The Stories Behind the Songs on Single #24
Sat., Dec. 24. 2022 2:59pm EST
J. Jackson, lead singer and lyricist for ApologetiX here again.
Here are the stories behind the songs on our 24th single of 2022:
I got the idea for this parody years ago, but the only words I had were "in your womb." I knew it would be about Elizabeth and the passage in Luke 1:39-56, where her relative Mary came to visit and the baby in Elizabeth's womb (who would grow up to be John the Baptist) leaped for joy. In fact, I think of the timpani (kettledrum) heard in the intro as John kicking in excitement inside of Elizabeth's womb.
I finally gave Rich the "go ahead" to do the electronic drums and keyboards (Wayne did the guitars) in November 2022, but I didn't really start writing the rest of the lyrics until a week before my daughter Heather and Keith's daughter Abby were scheduled to sing it, which they did on December 16. I wasn't procrastinating; I'd just been busy writing "Ezra" and "Eve of Instruction" the previous two weeks.
Yes, December 2022 was brought to you by the letter "E." I didn't get the words to "Elizabeth's Song" finished until the day before the girls came into the studio. Although Heather had sung lead vocals on five songs with us before, including three earlier in 2022, this was the first time she did them all herself. Of course, Abby, who did all the backing vocals, played a prominent role in the song, too.
I consider this one to be part of our Christmas collection, since the events in it happen before and after Mary receives news from the angel Gabriel that she will be giving birth to the Son of the Most High, even though Elizabeth was already "in her sixth month" by then.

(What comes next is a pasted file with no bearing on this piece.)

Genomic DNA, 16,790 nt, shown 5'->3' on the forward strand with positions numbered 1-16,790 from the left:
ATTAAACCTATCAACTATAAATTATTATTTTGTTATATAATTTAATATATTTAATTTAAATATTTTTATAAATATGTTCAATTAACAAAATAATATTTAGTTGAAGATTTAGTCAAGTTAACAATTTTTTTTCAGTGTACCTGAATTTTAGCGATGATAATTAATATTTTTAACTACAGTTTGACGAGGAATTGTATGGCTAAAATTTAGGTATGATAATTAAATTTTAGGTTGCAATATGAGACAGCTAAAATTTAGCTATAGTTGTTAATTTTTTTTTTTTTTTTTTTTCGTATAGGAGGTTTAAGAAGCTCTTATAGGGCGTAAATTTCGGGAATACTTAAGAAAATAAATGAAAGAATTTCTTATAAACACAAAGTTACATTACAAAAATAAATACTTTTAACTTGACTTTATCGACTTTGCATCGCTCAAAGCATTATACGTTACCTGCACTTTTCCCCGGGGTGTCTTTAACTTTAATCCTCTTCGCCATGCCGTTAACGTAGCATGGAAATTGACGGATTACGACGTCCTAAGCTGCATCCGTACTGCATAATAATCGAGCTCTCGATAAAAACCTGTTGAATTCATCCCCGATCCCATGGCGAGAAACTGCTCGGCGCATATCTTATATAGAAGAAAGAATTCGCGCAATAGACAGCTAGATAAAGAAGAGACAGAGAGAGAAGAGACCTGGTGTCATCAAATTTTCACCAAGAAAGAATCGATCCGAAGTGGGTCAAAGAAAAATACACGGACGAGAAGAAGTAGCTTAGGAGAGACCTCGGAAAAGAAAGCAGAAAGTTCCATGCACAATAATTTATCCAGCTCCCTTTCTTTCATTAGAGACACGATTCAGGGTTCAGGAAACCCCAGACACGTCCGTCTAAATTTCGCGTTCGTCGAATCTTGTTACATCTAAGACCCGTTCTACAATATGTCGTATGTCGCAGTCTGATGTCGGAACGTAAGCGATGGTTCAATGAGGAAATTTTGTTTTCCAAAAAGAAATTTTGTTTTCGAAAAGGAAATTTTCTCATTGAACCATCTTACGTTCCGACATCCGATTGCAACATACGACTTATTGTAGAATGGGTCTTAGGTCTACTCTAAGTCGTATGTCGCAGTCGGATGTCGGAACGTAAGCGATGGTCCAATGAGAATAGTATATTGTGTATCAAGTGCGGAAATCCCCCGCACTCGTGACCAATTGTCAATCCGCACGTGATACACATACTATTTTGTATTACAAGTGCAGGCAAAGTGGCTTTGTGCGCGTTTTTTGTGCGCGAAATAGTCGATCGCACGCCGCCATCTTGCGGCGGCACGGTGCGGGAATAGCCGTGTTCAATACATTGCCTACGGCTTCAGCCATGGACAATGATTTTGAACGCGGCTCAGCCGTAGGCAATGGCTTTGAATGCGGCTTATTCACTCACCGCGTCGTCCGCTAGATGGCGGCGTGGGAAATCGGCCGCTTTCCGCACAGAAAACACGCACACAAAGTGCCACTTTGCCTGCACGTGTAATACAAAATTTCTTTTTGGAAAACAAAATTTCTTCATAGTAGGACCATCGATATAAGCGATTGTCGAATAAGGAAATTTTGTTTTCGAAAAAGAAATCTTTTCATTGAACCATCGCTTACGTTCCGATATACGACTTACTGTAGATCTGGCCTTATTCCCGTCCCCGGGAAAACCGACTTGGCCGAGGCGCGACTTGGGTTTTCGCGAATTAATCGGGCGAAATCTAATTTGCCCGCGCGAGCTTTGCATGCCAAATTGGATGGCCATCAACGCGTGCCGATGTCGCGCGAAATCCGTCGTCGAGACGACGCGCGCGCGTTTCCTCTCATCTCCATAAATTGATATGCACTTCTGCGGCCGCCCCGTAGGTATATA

EVE OF INSTRUCTION
This song's backdrop is the so-called Pax Romana (Latin for "Roman peace"), two centuries (27 BC thru 180 AD) of relative tranquility within the Roman empire, as alluded to in the opening line of the first verse. No, there wasn't much war, but in Judea, King Herod I (a.k.a. Herod the Great) was brutal to anyone he considered a threat, as evidenced by his infamous "Massacre of the Innocents" (Matthew 2:16-18) and other extrabiblical, historical events.
Meanwhile the Romans could still be quite cruel, as evidenced by crucifixions they carried out. Herod was a descendent of the ancient Edomites but had been appointed King of the Jews by the Roman senate. He reigned for about three and a half decades but was nearing the end of his life at the time of Christ's birth.
I first got the idea for this spoof on December 23, 2018, but at the time I called it "Eve of Redemption." That didn't rhyme as well as I'd like, so I eventually decided to use "Eve of Instruction," because the angel gave the shepherds instructions about the birth of the Messiah and where to find him (Luke 2:8-15) after Mary and Joseph had already received angelic visitations and instructions (Luke 1:26-38, Matthew 1:20-24).
In fact, that would happen to Joseph two more times (Matthew 2:13,19). Furthermore, God had given His people instructions centuries in advance about the origin, birth, and location of the coming Christ through prophets like Isaiah (7:14, 9:1-7) and Micah (5:2).